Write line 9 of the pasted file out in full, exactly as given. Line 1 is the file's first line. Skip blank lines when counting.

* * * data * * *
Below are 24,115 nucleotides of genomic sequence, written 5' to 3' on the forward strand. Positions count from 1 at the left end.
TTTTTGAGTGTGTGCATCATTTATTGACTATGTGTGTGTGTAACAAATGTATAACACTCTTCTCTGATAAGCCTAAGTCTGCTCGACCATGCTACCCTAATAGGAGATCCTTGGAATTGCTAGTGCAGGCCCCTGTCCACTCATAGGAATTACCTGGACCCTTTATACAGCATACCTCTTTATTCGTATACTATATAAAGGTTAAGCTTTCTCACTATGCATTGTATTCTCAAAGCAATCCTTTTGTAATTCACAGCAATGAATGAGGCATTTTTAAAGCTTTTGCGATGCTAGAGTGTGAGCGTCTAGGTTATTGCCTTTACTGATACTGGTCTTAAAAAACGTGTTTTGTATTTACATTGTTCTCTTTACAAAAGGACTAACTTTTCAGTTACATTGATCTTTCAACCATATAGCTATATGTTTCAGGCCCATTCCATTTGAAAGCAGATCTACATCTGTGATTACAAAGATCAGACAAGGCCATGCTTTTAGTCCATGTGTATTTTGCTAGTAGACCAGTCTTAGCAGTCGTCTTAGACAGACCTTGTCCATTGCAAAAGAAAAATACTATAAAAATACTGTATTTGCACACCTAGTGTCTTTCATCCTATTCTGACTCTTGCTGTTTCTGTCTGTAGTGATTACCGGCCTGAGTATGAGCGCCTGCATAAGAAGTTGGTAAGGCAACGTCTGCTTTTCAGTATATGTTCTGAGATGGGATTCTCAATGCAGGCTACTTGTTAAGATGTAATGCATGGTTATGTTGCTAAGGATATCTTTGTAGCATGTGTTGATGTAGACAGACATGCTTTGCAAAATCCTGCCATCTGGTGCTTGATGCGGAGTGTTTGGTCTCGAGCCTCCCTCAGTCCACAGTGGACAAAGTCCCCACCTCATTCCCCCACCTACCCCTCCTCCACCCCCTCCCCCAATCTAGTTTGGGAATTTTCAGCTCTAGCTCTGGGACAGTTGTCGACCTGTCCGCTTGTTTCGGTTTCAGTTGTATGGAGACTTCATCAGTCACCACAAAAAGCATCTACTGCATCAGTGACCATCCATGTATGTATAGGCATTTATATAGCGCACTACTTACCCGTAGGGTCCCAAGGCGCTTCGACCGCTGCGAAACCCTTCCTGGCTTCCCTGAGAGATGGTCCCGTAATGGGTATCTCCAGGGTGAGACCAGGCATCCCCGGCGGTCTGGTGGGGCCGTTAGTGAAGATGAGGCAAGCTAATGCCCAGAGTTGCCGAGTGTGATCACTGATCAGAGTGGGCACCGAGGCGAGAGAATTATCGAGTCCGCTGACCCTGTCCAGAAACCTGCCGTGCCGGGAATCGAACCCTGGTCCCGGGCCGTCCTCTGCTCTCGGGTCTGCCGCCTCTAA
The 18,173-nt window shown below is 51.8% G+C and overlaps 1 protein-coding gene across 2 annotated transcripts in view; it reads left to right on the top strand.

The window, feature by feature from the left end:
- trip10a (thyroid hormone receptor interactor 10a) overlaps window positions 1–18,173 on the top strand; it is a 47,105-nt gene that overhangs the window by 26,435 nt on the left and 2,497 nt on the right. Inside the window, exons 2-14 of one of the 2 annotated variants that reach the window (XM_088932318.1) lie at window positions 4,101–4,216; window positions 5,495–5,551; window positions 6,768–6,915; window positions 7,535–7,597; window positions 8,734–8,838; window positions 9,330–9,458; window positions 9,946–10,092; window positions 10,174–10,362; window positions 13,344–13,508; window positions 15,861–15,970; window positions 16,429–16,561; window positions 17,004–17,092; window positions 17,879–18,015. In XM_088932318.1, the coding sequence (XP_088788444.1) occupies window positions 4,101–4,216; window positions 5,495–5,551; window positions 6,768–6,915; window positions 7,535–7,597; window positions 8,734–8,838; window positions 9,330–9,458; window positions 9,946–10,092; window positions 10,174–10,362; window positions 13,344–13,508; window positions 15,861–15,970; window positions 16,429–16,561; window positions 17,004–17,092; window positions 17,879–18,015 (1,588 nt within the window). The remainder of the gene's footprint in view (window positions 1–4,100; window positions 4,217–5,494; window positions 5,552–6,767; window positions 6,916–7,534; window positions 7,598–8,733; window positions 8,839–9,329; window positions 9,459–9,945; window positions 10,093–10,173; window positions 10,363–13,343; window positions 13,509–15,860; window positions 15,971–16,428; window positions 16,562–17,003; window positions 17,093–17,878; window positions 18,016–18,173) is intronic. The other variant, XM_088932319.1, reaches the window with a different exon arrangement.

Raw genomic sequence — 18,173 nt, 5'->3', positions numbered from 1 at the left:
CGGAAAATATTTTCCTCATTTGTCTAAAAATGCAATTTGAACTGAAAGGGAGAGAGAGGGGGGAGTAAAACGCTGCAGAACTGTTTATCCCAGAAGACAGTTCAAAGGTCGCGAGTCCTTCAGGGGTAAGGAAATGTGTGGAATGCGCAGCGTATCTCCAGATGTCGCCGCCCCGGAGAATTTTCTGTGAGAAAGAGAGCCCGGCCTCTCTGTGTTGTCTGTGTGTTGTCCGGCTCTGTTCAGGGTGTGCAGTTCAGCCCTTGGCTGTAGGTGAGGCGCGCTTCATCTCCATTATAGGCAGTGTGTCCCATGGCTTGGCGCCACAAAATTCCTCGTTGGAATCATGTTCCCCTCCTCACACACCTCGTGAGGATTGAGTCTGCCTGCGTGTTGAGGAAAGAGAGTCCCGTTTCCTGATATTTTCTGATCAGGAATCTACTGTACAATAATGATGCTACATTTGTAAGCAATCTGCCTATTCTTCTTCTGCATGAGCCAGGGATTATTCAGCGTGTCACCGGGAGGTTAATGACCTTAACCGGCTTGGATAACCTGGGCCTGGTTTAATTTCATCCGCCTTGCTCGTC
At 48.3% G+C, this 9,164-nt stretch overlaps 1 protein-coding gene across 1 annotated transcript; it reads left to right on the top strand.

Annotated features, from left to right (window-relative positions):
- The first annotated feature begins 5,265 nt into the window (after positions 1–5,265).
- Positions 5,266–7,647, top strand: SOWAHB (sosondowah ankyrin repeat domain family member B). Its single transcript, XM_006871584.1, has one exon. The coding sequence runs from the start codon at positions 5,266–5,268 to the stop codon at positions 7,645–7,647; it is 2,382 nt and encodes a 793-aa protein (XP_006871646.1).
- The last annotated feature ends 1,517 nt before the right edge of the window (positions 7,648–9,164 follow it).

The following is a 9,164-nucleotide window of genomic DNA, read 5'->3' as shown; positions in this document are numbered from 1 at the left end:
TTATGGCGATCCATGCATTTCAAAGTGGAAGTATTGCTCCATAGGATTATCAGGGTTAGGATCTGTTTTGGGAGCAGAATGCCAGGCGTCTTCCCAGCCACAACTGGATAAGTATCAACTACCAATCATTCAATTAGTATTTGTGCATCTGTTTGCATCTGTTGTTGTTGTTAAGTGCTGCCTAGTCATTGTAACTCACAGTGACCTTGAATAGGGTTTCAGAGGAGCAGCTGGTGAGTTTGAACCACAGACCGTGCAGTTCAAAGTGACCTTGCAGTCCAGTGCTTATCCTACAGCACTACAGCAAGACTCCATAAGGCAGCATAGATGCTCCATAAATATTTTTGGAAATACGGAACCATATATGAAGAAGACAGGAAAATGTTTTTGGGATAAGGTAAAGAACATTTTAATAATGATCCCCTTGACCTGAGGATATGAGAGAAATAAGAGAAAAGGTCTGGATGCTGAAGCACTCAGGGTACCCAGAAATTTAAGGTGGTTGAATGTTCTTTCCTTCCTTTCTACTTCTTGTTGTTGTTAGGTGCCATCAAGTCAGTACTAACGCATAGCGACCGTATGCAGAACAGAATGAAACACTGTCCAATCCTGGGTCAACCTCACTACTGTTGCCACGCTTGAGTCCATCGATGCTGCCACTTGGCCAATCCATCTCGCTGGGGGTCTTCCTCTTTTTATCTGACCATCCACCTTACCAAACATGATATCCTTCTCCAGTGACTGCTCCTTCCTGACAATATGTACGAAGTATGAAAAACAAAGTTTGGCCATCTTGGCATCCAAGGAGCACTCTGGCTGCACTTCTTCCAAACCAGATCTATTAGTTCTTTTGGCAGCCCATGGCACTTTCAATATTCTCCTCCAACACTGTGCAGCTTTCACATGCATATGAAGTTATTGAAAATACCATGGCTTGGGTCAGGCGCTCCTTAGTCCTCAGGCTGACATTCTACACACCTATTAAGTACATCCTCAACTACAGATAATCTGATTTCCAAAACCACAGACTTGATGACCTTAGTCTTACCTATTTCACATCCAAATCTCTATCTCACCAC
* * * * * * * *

Annotated features, from left to right (window-relative positions):